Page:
Nomura has been a key part of several successful bands throughout his career. He is the bassist for the progressive rock/fusion trio Mammoth, as well as the Indie Rock/Alternative band Smokey Lenses. He is the guitarist for the extreme Chinese folk metal band Voodoo Kung Fu, and is a solo artist as well. He crosses over instruments and genres in various projects seamlessly. However, with the band Squanky Kong, he would have to do this in between sets, showing how versatile of a musician he really is.
“It was very interesting being a part of Squanky Kong. I have never been in a band like this that switches instruments in between the set. I don't think there are many bands like this so I feel very lucky to be a part of this project,” said Nomura.
James House, a vocalist, guitarist, and bassist, was seeking band members that can play more than two instruments with the goal of forming a band that can switch around the instruments between the members depending on what song they were going to play. Nomura liked the idea, and found that it was not only cool and very interesting, but he also thought he would suit the project as he plays both guitar and bass. He sent House tapes of him performing, and was instantly selected to play both guitar and bass.
“Yasutaka is both a pleasure and inspiration to work with, having come a long way in a short time with his musical career. He has a dedication to his craft, working to push his own limits while exploring new boundaries in music,” said House.
House recorded all the guitar and bass parts on the album. At first, Nomura learned the parts note to note, and then arranged them in his own way. He could have played the same exact way as House had played on the recordings, but he decided to play with his own musical personality both on guitar and bass, adding to each performance. He thought that they would be more interesting as a band that way, and it would make more sense to switch the instruments in between. He thought if everyone played the same exact parts, there would not be much meaning of switching the instruments. He instincts proved correct, and once the rest of the band started adopting this mentality, their popularity took off.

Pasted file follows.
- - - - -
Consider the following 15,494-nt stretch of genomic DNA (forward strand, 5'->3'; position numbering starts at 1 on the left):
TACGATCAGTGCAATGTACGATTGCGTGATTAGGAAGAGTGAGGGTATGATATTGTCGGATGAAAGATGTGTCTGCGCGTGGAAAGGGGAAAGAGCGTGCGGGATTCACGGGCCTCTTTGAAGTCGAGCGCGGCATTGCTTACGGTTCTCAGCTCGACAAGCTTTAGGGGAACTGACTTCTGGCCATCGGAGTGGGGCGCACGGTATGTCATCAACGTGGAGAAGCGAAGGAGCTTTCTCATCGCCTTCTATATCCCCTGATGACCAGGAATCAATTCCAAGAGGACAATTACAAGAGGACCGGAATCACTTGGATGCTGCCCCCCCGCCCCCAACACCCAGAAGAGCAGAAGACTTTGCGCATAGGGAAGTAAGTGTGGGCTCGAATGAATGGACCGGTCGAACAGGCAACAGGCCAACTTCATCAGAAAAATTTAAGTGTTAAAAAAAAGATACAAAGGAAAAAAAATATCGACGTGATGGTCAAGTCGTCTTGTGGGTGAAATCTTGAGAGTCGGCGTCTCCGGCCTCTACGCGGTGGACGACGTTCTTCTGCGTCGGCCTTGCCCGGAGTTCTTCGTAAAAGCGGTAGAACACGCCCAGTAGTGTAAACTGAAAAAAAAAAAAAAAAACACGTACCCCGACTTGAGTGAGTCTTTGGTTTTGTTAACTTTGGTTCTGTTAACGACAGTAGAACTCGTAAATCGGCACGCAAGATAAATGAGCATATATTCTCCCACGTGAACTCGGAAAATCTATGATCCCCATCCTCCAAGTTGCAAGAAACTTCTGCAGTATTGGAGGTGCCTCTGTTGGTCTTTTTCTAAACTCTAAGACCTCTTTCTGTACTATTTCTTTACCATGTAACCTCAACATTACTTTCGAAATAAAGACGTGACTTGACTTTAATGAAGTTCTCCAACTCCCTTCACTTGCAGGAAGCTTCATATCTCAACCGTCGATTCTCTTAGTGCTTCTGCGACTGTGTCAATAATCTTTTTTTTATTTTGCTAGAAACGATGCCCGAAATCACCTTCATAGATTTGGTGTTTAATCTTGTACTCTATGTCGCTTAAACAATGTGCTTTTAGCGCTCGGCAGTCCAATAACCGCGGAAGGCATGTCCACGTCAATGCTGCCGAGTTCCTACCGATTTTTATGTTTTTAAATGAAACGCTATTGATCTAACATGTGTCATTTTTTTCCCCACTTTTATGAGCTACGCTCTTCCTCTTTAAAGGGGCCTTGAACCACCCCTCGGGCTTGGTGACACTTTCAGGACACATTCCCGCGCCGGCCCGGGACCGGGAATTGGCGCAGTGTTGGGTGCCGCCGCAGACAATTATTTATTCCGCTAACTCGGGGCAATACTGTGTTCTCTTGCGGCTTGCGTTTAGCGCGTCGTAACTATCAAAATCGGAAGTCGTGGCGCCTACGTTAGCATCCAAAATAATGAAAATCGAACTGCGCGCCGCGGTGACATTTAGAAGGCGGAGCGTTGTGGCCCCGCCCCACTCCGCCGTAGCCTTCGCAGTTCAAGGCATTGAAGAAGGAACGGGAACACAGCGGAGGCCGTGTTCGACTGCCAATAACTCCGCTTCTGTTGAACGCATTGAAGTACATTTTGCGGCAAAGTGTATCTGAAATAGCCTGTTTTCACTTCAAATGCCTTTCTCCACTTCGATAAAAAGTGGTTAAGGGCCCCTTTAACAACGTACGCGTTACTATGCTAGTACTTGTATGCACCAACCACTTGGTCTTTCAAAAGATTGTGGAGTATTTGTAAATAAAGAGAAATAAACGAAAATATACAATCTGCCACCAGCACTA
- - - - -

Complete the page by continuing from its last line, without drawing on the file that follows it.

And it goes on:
“It was very difficult to arrange the songs in my own way but still leaving the original arrangements, but it was such a great experience to have,” Nomura described. “Everyone in the band was very professional and easy to work with. Everyone in the band is working musicians with great talent, skills and open mind. I got a lot of inspiration from them. I look forward to working with them all very soon.”
The band eventually became so popular that they had a live showcase in Hollywood. Many attended, including several high-profile individuals in the music industry. The feedback the band received was remarkable, with everyone in the audiences extremely impressed by the talent it took each member to flawlessly transition between instruments. Nomura especially not only could play guitar and bass, but he also played the seven-string guitar (the norm is six string) and the six-string bass (the norm is four), making him an essential part of the band.
“I really liked the idea of switching the instruments between the band members. James and I have a lot of things in common, favorite genres, bands, artists and the way of thinking about music, even the instruments we play are the same, like guitar and six-string bass. We shared a lot of information like ideas, musical approach, practice methods, and more. I have definitely enjoyed myself as a guitar and bass player by working in this project,” said Nomura.
A popular song, and a hit for the band, was the song Water Torture, Nomura’s favorite to play. He played guitar for the track, starting with funky guitar strumming that is not really common in Rock and Metal music, but he makes it fit quite well with the song. It also has some creative bass slap parts.
“The guitar strumming and the bass slap are often used in Funk and R&B music, but the sounds of Rock, Metal, Funk, and R&B are well mixed and it makes the song very interesting and original. I really like the melody and lyrics of this song and also, it's one of the most fun songs to play from Squanky Kong,” he said.
To hear what Nomura is describing, listen to Water Torture here, and check out the rest of Squanky Kongs unique sound. You can also listen to more of Nomura's music on his YouTube, Instagram, and Soundcloud.